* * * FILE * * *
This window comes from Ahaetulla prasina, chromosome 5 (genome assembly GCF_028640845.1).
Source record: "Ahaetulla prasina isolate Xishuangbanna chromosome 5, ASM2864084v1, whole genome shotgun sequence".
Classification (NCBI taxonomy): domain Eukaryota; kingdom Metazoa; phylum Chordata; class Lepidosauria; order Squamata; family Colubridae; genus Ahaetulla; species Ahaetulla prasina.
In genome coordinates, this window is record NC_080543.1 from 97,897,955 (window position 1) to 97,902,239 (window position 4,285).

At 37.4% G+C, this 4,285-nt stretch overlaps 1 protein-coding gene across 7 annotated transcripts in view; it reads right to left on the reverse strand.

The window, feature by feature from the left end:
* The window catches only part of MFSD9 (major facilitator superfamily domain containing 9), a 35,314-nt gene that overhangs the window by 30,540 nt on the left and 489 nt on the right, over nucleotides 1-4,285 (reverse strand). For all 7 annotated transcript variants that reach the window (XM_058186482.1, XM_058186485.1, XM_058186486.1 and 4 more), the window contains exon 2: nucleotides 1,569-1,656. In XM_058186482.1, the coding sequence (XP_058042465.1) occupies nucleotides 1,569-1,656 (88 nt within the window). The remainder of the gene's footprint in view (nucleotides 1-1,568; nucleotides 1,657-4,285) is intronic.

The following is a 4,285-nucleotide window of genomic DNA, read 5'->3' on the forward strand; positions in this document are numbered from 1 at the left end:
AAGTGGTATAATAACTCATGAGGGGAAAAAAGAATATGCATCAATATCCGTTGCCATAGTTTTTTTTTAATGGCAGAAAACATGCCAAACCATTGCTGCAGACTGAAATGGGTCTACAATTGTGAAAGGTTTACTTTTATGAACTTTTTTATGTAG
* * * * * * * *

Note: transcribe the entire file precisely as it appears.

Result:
This window comes from Ahaetulla prasina, chromosome 5 (genome assembly GCF_028640845.1).
Source record: "Ahaetulla prasina isolate Xishuangbanna chromosome 5, ASM2864084v1, whole genome shotgun sequence".
Classification (NCBI taxonomy): domain Eukaryota; kingdom Metazoa; phylum Chordata; class Lepidosauria; order Squamata; family Colubridae; genus Ahaetulla; species Ahaetulla prasina.
In genome coordinates, this window is record NC_080543.1 from 97,897,955 (window position 1) to 97,902,239 (window position 4,285).

At 37.4% G+C, this 4,285-nt stretch overlaps 1 protein-coding gene across 7 annotated transcripts in view; it reads right to left on the reverse strand.

The window, feature by feature from the left end:
* The window catches only part of MFSD9 (major facilitator superfamily domain containing 9), a 35,314-nt gene that overhangs the window by 30,540 nt on the left and 489 nt on the right, over nucleotides 1-4,285 (reverse strand). For all 7 annotated transcript variants that reach the window (XM_058186482.1, XM_058186485.1, XM_058186486.1 and 4 more), the window contains exon 2: nucleotides 1,569-1,656. In XM_058186482.1, the coding sequence (XP_058042465.1) occupies nucleotides 1,569-1,656 (88 nt within the window). The remainder of the gene's footprint in view (nucleotides 1-1,568; nucleotides 1,657-4,285) is intronic.

The following is a 4,285-nucleotide window of genomic DNA, read 5'->3' on the forward strand; positions in this document are numbered from 1 at the left end:
AAGTGGTATAATAACTCATGAGGGGAAAAAAGAATATGCATCAATATCCGTTGCCATAGTTTTTTTTTAATGGCAGAAAACATGCCAAACCATTGCTGCAGACTGAAATGGGTCTACAATTGTGAAAGGTTTACTTTTATGAACTTTTTTATGTAG